2. To fight against external (outside agency) corruption; fight against smuggling and stream-line the process of transfer of collected funds to the national treasury.

The reform process is not yet finished, but some results are already evident, according to the agency. But the issue is not how much they collect, but whether they can successfully transform themselves from a slow, inefficient and corrupt laden
institution into a modern, efficient and relatively un-corrupt agency.

C'mon Bolivia, you can do it!

Anatomy of an article

MABB is a registered TM.

If you go back in time on my blog, you will find a small project I started back in October 2003. The name of the project was: "The anatomy of an article". In it, I wanted to record the whole process of writing an article about Bolivian democracy. From the conception of the idea; the preliminary research; more complete research; the draft of the article and the end result. However, various circumstances have come in the way and I have not been able to record the entire process. The good news is, that I continued with the idea and I am currently arriving at a time when I will be able to post the first draft of the article.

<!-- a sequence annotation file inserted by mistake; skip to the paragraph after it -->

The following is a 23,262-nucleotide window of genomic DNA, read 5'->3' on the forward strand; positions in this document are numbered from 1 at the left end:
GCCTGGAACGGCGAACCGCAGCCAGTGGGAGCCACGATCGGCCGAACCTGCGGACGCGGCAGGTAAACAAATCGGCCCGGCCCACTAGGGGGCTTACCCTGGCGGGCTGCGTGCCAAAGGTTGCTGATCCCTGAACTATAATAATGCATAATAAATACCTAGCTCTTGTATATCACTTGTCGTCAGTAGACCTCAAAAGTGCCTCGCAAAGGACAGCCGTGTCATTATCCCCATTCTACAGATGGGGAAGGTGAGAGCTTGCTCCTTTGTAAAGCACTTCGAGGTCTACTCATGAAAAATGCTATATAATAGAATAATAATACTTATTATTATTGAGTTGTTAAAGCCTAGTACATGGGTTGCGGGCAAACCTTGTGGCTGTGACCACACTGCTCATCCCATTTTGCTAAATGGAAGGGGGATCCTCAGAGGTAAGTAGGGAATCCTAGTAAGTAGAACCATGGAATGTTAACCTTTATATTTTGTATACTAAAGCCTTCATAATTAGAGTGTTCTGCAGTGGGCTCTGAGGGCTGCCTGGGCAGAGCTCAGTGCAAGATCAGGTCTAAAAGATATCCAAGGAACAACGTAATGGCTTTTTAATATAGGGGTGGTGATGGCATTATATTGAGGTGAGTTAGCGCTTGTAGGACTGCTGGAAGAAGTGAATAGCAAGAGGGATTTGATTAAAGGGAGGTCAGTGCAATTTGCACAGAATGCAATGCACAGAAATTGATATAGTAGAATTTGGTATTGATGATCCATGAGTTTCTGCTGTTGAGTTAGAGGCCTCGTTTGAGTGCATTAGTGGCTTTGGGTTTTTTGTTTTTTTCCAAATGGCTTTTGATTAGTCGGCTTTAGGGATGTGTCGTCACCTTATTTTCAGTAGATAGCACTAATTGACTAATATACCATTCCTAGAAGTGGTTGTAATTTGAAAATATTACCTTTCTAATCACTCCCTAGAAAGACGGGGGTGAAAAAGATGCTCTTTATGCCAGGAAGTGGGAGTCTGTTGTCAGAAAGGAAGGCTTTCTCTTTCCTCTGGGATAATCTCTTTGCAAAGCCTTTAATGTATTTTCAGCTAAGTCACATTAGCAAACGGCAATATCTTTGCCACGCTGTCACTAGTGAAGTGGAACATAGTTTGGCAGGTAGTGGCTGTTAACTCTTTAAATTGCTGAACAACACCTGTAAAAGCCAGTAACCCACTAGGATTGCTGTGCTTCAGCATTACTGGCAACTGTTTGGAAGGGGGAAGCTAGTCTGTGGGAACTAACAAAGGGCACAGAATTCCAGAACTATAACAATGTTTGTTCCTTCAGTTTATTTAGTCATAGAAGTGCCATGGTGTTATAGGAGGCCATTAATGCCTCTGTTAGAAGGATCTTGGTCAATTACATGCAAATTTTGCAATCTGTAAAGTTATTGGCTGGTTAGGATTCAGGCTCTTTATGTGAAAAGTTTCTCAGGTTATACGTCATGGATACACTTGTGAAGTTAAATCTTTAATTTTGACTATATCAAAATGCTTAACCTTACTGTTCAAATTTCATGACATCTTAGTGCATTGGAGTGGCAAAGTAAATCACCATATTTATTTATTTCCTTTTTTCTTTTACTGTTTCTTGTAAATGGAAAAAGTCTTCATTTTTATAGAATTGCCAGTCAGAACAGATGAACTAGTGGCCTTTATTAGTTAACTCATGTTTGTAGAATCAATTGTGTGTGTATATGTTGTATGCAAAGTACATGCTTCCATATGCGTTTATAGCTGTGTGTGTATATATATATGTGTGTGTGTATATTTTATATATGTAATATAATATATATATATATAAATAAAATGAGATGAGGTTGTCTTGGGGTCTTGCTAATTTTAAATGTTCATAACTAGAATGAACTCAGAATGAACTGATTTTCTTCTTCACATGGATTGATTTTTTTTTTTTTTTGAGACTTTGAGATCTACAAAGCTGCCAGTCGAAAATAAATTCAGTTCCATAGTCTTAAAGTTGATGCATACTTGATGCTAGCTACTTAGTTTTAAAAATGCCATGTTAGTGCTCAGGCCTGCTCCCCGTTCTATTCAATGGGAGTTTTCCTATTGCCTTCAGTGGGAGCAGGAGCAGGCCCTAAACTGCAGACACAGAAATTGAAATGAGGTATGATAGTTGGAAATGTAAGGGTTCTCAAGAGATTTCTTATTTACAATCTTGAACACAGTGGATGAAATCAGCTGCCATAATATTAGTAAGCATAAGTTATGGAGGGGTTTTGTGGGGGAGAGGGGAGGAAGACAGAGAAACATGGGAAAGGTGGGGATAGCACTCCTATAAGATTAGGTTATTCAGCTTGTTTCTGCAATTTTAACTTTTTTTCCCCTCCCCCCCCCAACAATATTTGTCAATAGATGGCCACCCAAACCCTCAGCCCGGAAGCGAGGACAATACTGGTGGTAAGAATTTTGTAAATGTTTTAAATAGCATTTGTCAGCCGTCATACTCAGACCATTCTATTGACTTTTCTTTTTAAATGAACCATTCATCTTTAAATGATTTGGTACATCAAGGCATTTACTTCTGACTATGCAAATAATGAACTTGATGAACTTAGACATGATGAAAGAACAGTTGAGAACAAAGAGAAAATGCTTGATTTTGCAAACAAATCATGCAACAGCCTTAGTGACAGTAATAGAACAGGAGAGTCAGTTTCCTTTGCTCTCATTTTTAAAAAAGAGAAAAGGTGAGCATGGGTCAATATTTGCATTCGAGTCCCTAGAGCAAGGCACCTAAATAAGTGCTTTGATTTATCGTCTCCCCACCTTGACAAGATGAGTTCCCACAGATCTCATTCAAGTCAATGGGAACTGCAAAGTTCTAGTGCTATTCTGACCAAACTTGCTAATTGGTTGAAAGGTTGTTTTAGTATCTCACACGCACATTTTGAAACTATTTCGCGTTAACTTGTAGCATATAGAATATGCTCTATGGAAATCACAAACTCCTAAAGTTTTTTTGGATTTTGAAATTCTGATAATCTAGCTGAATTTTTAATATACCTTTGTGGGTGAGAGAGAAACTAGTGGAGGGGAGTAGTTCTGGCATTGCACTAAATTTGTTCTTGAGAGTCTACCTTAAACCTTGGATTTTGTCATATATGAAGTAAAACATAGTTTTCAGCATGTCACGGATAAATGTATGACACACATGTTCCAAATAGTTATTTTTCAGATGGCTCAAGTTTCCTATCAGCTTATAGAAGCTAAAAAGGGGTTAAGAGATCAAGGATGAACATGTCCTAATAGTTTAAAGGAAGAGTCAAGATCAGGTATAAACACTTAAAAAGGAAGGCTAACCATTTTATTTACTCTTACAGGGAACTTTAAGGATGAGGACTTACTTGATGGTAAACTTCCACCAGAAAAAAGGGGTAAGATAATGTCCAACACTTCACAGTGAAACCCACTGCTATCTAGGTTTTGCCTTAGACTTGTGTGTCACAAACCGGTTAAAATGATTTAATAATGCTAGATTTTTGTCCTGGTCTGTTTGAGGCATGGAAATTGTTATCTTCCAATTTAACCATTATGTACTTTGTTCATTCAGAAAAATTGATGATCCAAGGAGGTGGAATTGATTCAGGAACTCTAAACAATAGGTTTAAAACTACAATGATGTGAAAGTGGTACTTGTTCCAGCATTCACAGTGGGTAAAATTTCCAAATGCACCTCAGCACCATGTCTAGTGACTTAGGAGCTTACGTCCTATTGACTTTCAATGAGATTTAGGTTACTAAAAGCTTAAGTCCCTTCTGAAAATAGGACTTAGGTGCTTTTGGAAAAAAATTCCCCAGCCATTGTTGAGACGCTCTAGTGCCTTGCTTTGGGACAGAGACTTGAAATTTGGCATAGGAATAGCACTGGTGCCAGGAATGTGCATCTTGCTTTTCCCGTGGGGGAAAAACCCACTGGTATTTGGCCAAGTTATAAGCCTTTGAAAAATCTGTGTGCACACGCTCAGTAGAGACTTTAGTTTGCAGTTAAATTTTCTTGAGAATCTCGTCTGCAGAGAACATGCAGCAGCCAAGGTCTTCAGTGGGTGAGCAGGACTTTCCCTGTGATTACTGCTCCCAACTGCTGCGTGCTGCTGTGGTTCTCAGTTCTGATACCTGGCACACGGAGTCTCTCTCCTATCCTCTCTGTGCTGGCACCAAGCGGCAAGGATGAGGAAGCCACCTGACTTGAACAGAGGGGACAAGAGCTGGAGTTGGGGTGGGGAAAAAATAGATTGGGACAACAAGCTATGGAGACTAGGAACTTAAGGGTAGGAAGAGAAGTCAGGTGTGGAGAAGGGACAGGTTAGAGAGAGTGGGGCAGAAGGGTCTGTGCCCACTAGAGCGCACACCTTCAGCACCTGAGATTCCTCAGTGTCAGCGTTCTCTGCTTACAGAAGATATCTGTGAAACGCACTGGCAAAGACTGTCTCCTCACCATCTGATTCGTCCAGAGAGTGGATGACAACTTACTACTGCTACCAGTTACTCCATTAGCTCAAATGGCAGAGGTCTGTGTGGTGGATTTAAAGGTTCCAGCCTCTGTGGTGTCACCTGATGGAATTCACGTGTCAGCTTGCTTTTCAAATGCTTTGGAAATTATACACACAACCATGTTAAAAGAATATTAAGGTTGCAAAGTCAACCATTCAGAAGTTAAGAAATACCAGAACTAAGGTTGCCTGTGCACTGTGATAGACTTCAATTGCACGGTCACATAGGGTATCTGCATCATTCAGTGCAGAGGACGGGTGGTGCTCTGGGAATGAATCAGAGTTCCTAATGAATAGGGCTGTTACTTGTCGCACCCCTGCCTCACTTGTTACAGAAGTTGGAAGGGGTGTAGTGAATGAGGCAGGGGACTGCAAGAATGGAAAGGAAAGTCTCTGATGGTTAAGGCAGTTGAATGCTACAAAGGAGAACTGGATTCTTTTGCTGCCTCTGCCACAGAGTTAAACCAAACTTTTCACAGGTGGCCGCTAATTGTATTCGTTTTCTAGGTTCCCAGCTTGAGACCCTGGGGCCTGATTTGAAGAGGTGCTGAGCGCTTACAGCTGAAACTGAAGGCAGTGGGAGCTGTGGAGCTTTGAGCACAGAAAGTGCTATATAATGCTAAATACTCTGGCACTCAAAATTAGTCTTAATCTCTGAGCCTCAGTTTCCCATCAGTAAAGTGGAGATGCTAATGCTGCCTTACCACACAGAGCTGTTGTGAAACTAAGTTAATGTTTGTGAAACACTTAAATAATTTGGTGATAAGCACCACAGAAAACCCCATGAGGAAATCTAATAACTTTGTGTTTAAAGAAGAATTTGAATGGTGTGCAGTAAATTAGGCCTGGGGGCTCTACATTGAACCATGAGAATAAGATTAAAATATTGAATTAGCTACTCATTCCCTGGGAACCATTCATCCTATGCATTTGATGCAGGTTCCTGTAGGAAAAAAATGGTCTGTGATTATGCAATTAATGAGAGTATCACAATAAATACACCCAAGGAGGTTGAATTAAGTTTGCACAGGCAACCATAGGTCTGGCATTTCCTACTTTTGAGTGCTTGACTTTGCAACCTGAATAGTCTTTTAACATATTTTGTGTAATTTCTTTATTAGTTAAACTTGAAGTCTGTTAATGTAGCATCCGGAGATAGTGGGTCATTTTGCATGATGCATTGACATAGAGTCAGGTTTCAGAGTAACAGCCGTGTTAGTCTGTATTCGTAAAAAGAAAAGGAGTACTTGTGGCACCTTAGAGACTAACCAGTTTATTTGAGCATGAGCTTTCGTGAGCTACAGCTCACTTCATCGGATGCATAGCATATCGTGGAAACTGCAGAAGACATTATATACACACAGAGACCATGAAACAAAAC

This note is just an to update those who browse in the archives and find this seemingly unfinished project.


April 20, 2004

A mind boggling question

MABB is a registered TM.

There is a question which is currently circulating the internet that boggles my mind.

Does president Bush have a deal with Saudi Arabia's prince Bandar to help him get re-elected?

The argument goes: President Bush has a deal with Saudi Arabia's prince Bandar, so the latter will help Bush lower gas prices in the US just in time for the elections.

In a news report I read on MSNBC, I learned that the recent OPEC cut in oil production was at the urging of the largest oil producer within the cartel, Saudi Arabia. As a result, OPEC cut production by about 10 per cent. The arguments for the cut are based on the cartel's assumption that demand for oil will subside in the northern hemisphere due to warmer weather. In the meantime, the price for a gallon of gas is currently at an all time high ($1.76 per gallon), with tendencies to keep increasing.